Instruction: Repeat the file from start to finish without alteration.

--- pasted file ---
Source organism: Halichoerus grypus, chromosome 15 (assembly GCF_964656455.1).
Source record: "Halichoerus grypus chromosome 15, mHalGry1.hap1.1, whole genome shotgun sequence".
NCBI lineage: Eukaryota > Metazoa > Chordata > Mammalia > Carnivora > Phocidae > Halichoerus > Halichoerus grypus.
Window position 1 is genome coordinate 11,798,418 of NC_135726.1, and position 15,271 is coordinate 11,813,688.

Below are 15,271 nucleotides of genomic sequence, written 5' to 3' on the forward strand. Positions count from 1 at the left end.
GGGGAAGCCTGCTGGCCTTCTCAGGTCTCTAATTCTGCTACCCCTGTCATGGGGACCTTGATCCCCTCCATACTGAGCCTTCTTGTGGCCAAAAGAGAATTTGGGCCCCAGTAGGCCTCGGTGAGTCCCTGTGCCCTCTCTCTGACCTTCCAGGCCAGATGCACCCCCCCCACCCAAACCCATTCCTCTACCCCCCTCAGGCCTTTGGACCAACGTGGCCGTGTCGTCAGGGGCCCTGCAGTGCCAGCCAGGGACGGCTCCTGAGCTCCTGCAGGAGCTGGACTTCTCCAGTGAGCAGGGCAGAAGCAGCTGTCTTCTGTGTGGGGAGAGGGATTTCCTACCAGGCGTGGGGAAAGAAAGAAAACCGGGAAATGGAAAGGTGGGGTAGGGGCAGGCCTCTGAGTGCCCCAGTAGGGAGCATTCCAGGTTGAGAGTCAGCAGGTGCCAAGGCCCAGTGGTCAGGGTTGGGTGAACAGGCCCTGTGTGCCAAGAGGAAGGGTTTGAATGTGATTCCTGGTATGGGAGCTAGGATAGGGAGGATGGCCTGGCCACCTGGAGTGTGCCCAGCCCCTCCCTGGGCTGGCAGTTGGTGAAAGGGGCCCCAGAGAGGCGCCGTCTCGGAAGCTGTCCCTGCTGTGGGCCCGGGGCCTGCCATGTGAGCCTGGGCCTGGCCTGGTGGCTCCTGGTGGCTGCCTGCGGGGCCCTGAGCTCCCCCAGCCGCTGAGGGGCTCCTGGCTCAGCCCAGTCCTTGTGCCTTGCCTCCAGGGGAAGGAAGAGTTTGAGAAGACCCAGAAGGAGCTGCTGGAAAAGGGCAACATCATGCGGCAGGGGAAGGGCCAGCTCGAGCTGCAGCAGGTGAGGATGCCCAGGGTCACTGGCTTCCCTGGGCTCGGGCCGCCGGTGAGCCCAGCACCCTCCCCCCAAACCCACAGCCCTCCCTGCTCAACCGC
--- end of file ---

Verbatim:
Source organism: Halichoerus grypus, chromosome 15 (assembly GCF_964656455.1).
Source record: "Halichoerus grypus chromosome 15, mHalGry1.hap1.1, whole genome shotgun sequence".
NCBI lineage: Eukaryota > Metazoa > Chordata > Mammalia > Carnivora > Phocidae > Halichoerus > Halichoerus grypus.
Window position 1 is genome coordinate 11,798,418 of NC_135726.1, and position 15,271 is coordinate 11,813,688.

Below are 15,271 nucleotides of genomic sequence, written 5' to 3' on the forward strand. Positions count from 1 at the left end.
GGGGAAGCCTGCTGGCCTTCTCAGGTCTCTAATTCTGCTACCCCTGTCATGGGGACCTTGATCCCCTCCATACTGAGCCTTCTTGTGGCCAAAAGAGAATTTGGGCCCCAGTAGGCCTCGGTGAGTCCCTGTGCCCTCTCTCTGACCTTCCAGGCCAGATGCACCCCCCCCACCCAAACCCATTCCTCTACCCCCCTCAGGCCTTTGGACCAACGTGGCCGTGTCGTCAGGGGCCCTGCAGTGCCAGCCAGGGACGGCTCCTGAGCTCCTGCAGGAGCTGGACTTCTCCAGTGAGCAGGGCAGAAGCAGCTGTCTTCTGTGTGGGGAGAGGGATTTCCTACCAGGCGTGGGGAAAGAAAGAAAACCGGGAAATGGAAAGGTGGGGTAGGGGCAGGCCTCTGAGTGCCCCAGTAGGGAGCATTCCAGGTTGAGAGTCAGCAGGTGCCAAGGCCCAGTGGTCAGGGTTGGGTGAACAGGCCCTGTGTGCCAAGAGGAAGGGTTTGAATGTGATTCCTGGTATGGGAGCTAGGATAGGGAGGATGGCCTGGCCACCTGGAGTGTGCCCAGCCCCTCCCTGGGCTGGCAGTTGGTGAAAGGGGCCCCAGAGAGGCGCCGTCTCGGAAGCTGTCCCTGCTGTGGGCCCGGGGCCTGCCATGTGAGCCTGGGCCTGGCCTGGTGGCTCCTGGTGGCTGCCTGCGGGGCCCTGAGCTCCCCCAGCCGCTGAGGGGCTCCTGGCTCAGCCCAGTCCTTGTGCCTTGCCTCCAGGGGAAGGAAGAGTTTGAGAAGACCCAGAAGGAGCTGCTGGAAAAGGGCAACATCATGCGGCAGGGGAAGGGCCAGCTCGAGCTGCAGCAGGTGAGGATGCCCAGGGTCACTGGCTTCCCTGGGCTCGGGCCGCCGGTGAGCCCAGCACCCTCCCCCCAAACCCACAGCCCTCCCTGCTCAACCGC